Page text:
United States President Donald Trump on Wednesday tweeted that he would nominate former Assistant Attorney General Christopher Wray as the Federal Bureau of Investigation (FBI) director, a month after he fired James Comey.
Wray served under George W Bush as Assistant Attorney General from 2003 to 2005. He was also a lawyer representing New Jersey Governor - and Trump ally - Chris Christie during the "Bridgegate" scandal.
Trump described Wray as "a man of impeccable credentials" in a tweet on Wednesday.
On May 9, Trump had sacked Comey, who was overseeing a federal investigation into possible collusion between Trump's campaign and Russia's alleged involvement in the 2016 US Presidential election.
The US President had cited his dissatisfaction with Comey's handling of the Hillary Clinton email scandal as the primary reason for his sacking. However, the timing of the decision had raised many speculations behind Trump's intentions.
Trump had also asked Comey to drop his investigation into former National Security Adviser Michael Flynn's Russia connections, according to Washington Post.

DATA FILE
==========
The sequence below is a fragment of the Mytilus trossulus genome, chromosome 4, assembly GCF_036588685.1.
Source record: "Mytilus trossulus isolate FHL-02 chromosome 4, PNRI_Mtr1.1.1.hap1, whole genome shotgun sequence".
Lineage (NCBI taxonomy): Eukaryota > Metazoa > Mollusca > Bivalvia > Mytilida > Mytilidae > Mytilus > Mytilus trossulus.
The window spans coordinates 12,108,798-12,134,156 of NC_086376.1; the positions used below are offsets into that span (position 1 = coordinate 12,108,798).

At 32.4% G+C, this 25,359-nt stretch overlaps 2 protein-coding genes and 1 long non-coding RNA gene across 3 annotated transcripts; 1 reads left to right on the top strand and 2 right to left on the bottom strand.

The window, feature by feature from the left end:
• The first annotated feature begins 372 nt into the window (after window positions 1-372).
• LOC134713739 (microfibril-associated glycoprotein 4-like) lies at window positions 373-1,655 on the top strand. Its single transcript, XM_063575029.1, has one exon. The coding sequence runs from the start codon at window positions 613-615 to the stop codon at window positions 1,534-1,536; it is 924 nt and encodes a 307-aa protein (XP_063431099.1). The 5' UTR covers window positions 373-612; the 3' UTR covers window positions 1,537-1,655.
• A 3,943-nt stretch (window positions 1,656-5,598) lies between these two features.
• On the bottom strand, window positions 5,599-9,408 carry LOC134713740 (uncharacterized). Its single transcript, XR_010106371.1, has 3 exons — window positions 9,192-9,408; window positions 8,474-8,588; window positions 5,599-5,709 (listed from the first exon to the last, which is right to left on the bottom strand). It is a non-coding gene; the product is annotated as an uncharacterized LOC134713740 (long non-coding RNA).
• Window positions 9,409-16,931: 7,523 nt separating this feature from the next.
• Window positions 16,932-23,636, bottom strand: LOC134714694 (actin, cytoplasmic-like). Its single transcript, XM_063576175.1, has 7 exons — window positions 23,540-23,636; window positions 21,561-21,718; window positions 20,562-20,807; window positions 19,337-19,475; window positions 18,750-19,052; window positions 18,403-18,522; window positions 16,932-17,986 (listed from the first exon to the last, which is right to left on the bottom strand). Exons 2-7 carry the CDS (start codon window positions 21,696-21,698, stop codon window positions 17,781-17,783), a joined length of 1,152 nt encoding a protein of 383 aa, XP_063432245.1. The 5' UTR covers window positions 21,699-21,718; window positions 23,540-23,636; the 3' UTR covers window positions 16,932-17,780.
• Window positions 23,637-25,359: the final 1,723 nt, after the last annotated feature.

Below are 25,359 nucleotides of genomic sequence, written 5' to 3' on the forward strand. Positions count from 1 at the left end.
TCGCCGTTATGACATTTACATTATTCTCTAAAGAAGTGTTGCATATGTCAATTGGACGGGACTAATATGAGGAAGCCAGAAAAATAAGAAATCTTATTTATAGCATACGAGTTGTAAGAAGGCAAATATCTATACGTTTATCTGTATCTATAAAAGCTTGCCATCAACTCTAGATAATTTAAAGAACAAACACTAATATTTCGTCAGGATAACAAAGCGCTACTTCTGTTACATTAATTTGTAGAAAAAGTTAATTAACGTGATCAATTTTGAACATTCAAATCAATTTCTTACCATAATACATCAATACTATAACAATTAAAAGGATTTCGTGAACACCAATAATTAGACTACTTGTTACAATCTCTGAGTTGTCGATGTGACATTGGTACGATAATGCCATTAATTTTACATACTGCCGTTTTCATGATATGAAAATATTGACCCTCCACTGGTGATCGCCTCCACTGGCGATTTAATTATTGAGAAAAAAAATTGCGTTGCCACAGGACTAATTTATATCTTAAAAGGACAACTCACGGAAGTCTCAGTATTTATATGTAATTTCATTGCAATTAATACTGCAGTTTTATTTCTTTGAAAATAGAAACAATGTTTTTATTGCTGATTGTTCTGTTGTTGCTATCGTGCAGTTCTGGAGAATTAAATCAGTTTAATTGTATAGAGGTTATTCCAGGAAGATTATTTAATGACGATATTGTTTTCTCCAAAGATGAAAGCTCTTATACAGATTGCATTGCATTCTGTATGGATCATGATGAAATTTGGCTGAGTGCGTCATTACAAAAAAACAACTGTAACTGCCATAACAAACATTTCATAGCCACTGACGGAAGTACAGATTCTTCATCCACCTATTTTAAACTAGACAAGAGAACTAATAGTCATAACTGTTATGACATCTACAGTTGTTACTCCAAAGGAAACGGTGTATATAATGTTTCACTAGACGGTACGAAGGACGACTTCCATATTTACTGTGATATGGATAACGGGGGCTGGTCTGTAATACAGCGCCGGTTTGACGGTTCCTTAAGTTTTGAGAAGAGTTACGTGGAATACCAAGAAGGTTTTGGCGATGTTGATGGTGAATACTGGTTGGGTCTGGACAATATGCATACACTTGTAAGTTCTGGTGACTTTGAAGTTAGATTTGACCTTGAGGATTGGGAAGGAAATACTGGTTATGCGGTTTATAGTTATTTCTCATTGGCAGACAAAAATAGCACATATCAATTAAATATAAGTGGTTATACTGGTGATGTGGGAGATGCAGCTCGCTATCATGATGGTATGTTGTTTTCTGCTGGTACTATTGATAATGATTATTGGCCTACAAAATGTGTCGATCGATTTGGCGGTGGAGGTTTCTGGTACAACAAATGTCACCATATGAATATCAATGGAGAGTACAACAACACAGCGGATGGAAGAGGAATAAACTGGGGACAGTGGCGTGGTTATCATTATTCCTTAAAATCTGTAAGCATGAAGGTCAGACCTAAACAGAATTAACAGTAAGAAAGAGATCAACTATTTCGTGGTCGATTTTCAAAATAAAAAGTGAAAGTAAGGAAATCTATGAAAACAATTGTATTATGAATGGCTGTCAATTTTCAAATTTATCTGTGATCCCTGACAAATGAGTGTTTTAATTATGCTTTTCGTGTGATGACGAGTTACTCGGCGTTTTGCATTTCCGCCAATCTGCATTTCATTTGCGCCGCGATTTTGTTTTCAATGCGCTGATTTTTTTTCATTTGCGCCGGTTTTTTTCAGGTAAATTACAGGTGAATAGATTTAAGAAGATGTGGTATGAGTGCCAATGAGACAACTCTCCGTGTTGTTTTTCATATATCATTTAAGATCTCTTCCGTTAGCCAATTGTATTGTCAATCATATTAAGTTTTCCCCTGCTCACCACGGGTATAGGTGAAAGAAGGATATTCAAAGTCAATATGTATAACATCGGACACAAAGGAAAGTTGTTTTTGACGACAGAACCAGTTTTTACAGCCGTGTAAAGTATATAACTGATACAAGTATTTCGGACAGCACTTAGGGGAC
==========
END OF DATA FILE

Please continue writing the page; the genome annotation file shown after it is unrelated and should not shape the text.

The report stated that Trump instead asked Comey to investigate journalists in leak cases, Comey's associates said, who saw private notes written by the FBI chief recounting the conversation with the President.
Comey wrote some notes after a February meeting with Trump, where he stated that the President brought up counterintelligence investigation into Flynn and urged Comey to drop the probe in the wake of the national security adviser's resignation.
The conversation between Trump and Comey reportedly took place after a national security meeting. Reports state that the President had asked to speak privately to the FBI chief after others left the room, according to Comey's associates. The associates revealed the information to The Post on condition of anonymity.
"I hope you can let this go,'' Trump said, according to Comey's notes, which were described by the associates. The associates said that Comey had written a two-page account of the meeting which was long and highly detailed.